“It’s a sad day, obviously. Earl was a terrific manager and I have to be grateful that Earl was with us for the Legends Series and we got a chance to spend time with him for every single statue ceremony unveiling. He is terrific. His simplicity and clarity of his leadership and his passion for baseball are unmatched. He’s a treasure for the Orioles and we are so grateful we had the opportunity to work with him this year.” -Orioles Executive VP of Baseball Operations Dan Duquette

“Really sad to hear about that today.  He meant a lot to this city and to this organization.  You wouldn’t want to be anywhere else for today to spend all day with Oriole players and thousands of Orioles fans just to remember everything about him.” -Steve Johnson, Orioles Pitcher

“It was the perfect relationship. We won, he was tough, we got our World Series checks. It worked…you don’t ever forget an Earl Weaver. And not just if you were an umpire. Fans, players, everyone…Earl was about winning and that was what he did.

It’s a sad day for any of us that knew Earl but it’s also a sad day, I think, for anybody that has been involved with Orioles baseball. We were lucky to have him here because he did end up in the Hall of Fame. He managed some marvelous teams. But I think now we all share the pain of him being gone.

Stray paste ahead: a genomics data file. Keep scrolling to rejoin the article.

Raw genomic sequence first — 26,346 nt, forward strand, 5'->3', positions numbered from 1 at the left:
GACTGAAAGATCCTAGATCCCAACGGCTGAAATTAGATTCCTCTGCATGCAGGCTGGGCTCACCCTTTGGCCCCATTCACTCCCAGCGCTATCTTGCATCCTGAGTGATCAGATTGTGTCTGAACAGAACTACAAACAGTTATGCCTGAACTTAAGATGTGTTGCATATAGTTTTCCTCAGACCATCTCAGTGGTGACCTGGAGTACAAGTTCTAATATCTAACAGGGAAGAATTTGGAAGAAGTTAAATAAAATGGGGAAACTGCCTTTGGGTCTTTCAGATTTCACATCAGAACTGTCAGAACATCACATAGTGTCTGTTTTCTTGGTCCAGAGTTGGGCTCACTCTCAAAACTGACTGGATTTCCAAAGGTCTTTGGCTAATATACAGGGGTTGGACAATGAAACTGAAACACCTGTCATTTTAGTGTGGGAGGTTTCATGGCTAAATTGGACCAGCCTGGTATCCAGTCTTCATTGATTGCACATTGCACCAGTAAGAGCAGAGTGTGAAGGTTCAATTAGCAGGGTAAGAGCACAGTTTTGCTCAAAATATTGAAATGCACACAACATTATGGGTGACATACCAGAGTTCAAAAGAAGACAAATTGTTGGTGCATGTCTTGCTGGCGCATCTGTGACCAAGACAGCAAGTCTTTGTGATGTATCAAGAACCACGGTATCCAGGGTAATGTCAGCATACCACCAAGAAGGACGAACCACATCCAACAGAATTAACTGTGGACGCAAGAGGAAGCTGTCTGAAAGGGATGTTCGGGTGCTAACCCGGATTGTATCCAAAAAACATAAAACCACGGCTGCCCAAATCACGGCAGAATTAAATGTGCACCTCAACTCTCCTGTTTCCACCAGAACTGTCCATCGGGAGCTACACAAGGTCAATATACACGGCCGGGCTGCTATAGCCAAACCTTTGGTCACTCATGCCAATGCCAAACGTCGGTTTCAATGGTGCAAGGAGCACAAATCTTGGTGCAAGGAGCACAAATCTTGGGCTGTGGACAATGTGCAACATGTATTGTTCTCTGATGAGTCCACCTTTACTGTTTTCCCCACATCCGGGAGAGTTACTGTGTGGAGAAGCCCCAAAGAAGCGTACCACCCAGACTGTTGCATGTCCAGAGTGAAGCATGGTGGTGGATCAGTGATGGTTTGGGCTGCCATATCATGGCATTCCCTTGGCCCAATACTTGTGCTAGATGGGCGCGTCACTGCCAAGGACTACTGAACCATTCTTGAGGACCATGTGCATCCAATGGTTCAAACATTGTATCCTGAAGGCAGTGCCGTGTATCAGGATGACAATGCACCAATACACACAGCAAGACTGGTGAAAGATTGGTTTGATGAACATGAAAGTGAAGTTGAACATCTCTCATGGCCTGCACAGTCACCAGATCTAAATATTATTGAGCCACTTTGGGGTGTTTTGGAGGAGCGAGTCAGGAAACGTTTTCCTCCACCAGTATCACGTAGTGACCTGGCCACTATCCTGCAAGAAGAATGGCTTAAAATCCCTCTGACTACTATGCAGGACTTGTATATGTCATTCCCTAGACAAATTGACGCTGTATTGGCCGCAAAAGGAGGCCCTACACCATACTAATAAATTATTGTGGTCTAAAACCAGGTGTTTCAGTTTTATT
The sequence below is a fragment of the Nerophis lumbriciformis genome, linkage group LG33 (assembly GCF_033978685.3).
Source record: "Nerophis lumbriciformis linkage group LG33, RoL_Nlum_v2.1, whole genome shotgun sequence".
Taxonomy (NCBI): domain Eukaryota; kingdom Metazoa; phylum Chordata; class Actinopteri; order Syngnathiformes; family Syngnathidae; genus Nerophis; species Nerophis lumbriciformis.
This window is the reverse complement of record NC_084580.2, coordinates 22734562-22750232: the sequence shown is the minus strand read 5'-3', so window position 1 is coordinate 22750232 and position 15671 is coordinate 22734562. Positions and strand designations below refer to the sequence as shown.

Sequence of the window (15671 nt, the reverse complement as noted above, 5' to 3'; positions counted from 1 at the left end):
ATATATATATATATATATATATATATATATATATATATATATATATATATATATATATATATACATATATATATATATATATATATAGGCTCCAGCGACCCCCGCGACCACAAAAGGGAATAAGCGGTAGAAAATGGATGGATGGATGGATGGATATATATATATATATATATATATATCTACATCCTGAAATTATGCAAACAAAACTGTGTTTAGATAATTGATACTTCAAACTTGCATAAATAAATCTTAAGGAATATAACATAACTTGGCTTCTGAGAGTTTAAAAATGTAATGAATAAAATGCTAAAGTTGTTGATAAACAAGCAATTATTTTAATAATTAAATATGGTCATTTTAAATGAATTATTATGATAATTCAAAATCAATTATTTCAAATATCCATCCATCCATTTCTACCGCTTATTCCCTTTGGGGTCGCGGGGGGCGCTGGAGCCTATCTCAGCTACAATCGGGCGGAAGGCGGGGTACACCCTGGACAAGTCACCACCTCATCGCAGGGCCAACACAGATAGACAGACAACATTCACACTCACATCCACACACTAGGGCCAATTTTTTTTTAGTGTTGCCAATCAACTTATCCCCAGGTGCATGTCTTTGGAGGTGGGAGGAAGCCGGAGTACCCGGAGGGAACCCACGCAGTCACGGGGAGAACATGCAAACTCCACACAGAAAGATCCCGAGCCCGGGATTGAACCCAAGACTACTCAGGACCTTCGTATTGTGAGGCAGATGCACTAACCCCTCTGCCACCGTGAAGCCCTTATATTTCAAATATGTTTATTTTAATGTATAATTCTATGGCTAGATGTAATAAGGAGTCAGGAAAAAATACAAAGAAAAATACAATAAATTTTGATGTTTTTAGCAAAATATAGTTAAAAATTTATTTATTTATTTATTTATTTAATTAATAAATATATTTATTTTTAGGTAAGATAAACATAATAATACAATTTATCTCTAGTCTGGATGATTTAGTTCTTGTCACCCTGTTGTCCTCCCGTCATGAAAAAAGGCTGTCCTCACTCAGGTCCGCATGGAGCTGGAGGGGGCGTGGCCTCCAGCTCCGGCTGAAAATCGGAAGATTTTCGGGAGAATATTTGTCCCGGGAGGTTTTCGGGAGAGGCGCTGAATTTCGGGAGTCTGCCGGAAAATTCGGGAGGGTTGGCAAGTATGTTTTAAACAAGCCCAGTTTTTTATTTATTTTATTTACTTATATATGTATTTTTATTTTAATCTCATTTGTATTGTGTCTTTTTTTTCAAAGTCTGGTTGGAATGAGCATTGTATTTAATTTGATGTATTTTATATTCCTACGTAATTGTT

Earl never wanted to be your friend because I think he thought it would detract from his ability to be a manager.  But the one thing he did want to do — he let you know that he was loyal to you by putting your name in the lineup. You can’t really ask for much more than that.

One of the great stories is Mike Flanagan came up to me and said ‘One year you had pitched 5 innings. It was your second or third time out at spring training and you were running foul line to foul line. He (Earl Weaver) called me over to the bench and said you see that guy out there? And Mike said you mean Jim Palmer? He said yes, just do what he does and you will be fine here in the big leagues’. Mike would always tell me that and I almost wanted to call Flanny to tell him that Earl had passed away. But he (Earl Weaver) said if you do what he does things are going to take care of themselves. Couple of years ago up at the Hall of Fame, the night before the induction I told him that story and said one of the biggest compliments you ever paid me, not directly to me, was what you told Mike Flanagan.  He looked at me and said I just didn’t tell Flanagan, I told everybody…” -Former Orioles Pitcher Jim Palmer

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Showalter “Bucking” right choice for Local Sports Person of the Year

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Showalter “Bucking” right choice for Local Sports Person of the Year

Posted on 28 December 2012 by Glenn Clark

There were a number of great choices for WNST’s fifth annual “Local Sportsperson of the Year” in 2012.

Let me remind you that there are only a few qualifications for the honor.

First, the person must be local. They must be an athlete, coach or front office member for a pro, college or high school team in the state of Maryland. Individual sport athletes who represent the state of Maryland also qualify.

Second, the person must stand out from other people over the course of the 12 calendar months. The accomplishments of that individual must be comparable to if not greater than the accomplishments of others in the area.

And finally, that person’s year must stand out from other years during their tenure/career in the area.